“Your opinion matters to us” is the theme of a new patient survey program initiated by the Lanark County Ambulance Service (LCAS).

  The program, which began in January, seeks input from patients who have used the Ambulance Service and from their family members.

  The survey is part of the LCAS Continuous Quality Improvement Program, which is designed to ensure the Ambulance Service is providing the level of care expected by our community.

Surveys are being sent to randomly chosen patients throughout Lanark County and include patients from all types of calls.

The surveys do not contain any information that identifies the patients, in order to ensure that all information collected is in accordance with the Municipal Freedom of Information and Protection of Privacy Act and the Personal Health Information Protection Act, 2004. This ensures that any completed and returned survey will contain only general information about the LCAS’s ability to respond appropriately to patients’ needs.

The survey asks ten questions that cover the entire ambulance call. For example, one question asks if the arrival time of the ambulance was appropriate. Another question focuses on the care delivered by the paramedics and a final question asks the respondent to rate their overall experience with the LCAS. Each answer is on a scale of one to five, with five indicating that the respondent was happy with the service provided.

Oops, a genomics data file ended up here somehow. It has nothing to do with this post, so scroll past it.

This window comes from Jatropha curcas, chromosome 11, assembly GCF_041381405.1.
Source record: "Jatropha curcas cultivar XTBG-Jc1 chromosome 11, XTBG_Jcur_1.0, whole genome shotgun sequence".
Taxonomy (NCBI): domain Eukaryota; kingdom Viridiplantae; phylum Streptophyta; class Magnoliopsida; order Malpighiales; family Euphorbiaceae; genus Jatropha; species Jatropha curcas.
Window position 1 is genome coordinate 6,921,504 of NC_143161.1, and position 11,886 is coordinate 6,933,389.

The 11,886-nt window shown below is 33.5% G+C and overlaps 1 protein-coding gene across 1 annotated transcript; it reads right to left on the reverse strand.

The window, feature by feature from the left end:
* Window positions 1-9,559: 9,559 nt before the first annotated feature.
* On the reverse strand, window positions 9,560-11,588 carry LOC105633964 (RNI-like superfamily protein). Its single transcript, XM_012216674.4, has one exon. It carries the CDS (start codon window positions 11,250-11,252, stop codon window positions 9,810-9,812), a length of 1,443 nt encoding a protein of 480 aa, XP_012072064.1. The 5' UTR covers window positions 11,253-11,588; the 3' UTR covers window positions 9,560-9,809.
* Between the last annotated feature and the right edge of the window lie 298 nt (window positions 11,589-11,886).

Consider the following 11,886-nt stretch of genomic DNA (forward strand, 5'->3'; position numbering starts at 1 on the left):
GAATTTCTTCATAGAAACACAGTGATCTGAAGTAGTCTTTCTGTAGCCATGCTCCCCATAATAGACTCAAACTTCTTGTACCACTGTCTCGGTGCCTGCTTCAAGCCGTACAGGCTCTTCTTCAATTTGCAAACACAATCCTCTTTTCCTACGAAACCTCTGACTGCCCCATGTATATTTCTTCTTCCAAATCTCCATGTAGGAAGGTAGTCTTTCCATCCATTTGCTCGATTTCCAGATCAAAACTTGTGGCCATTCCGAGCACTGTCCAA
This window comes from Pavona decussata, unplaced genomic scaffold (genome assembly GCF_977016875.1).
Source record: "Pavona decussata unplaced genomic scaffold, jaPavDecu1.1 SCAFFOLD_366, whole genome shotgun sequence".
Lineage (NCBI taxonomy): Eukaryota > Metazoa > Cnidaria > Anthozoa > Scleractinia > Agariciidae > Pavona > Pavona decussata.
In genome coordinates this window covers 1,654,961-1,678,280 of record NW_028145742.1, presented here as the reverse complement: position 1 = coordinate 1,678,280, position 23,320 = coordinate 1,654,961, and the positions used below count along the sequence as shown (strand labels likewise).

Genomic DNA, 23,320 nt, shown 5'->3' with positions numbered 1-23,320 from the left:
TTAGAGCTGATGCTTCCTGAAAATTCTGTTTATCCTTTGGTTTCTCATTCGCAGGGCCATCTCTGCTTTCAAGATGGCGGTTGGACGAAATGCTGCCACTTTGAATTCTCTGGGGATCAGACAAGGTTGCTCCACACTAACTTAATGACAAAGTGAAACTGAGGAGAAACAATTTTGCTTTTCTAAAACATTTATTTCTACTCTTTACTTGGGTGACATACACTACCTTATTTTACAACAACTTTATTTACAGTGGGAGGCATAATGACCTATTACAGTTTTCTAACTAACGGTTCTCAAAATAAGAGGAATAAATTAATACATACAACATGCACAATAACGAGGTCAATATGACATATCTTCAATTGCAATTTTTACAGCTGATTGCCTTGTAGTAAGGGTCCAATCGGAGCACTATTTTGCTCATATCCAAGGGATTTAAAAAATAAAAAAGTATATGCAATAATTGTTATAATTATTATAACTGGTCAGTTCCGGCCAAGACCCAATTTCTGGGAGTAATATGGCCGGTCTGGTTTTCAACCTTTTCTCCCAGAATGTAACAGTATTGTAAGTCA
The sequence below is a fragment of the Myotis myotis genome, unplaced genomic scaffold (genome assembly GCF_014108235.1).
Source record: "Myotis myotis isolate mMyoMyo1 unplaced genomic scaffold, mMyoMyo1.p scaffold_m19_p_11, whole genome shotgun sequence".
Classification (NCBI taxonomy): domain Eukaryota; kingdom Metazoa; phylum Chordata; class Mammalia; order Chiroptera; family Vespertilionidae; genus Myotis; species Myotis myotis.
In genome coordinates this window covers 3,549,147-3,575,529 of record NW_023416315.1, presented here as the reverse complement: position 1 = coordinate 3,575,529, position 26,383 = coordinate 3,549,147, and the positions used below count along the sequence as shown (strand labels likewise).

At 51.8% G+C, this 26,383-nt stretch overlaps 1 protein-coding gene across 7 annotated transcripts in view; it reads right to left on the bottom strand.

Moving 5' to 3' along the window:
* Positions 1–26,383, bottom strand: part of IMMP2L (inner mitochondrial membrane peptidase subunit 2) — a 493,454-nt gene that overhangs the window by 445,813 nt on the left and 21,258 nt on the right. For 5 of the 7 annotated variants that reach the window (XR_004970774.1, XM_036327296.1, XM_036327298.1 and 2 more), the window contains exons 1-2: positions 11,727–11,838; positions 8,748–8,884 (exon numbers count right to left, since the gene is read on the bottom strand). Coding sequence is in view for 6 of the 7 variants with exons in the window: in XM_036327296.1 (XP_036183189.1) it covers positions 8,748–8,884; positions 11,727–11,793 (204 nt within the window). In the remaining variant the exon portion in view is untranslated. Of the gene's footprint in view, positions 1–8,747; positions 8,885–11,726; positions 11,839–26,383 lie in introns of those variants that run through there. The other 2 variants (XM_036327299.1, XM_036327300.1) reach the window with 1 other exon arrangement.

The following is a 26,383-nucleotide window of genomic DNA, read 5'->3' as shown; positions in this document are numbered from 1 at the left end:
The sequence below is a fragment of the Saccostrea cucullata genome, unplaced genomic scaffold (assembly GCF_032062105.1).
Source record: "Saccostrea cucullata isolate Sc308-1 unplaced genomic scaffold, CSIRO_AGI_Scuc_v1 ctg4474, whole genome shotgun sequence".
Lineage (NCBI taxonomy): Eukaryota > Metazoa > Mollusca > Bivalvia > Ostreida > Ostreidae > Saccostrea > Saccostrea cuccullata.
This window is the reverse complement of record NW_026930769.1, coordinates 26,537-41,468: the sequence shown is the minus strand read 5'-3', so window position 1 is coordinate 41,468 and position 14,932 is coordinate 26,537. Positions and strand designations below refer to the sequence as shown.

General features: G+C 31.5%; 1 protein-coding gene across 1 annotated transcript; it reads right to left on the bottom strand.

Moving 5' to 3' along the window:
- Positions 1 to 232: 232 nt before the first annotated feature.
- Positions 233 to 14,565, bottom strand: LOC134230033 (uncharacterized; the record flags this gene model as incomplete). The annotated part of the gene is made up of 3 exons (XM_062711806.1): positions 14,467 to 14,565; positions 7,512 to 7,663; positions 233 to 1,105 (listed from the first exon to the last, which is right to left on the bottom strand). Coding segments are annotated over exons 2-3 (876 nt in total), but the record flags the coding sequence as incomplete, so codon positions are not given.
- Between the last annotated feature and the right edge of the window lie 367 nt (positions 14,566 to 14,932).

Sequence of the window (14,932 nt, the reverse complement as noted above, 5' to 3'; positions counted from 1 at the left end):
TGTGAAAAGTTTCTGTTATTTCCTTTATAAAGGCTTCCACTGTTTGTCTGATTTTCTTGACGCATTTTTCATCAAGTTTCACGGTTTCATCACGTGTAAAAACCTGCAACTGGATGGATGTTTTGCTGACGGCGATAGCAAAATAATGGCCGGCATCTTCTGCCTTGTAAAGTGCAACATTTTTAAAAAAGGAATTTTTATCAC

The patients selected will receive the survey, a letter describing the survey program and an addressed stamped envelope to use to mail back the survey.

Completion of the survey is voluntary. The surveys are being sent by supervisors and will be reviewed by the LCAS Deputy Chief only. This will ensure that the survey results are valid further reduce any possibility that the respondent can be identified.

While the survey is completely confidential, it does indicate that patients can ask the LCAS to contact them directly if they have any questions or concerns.

“Patient feedback helps us improve how we deliver patient care as we continue to evolve,” said LCAS Deputy Chief Ed McPherson.

“Our medics offer more interventions than even five years ago and their skill sets are constantly increasing. The patient feedback we obtain from the survey will provide the LCAS with the information we need to ensure that we are meeting the expectations of our patients.”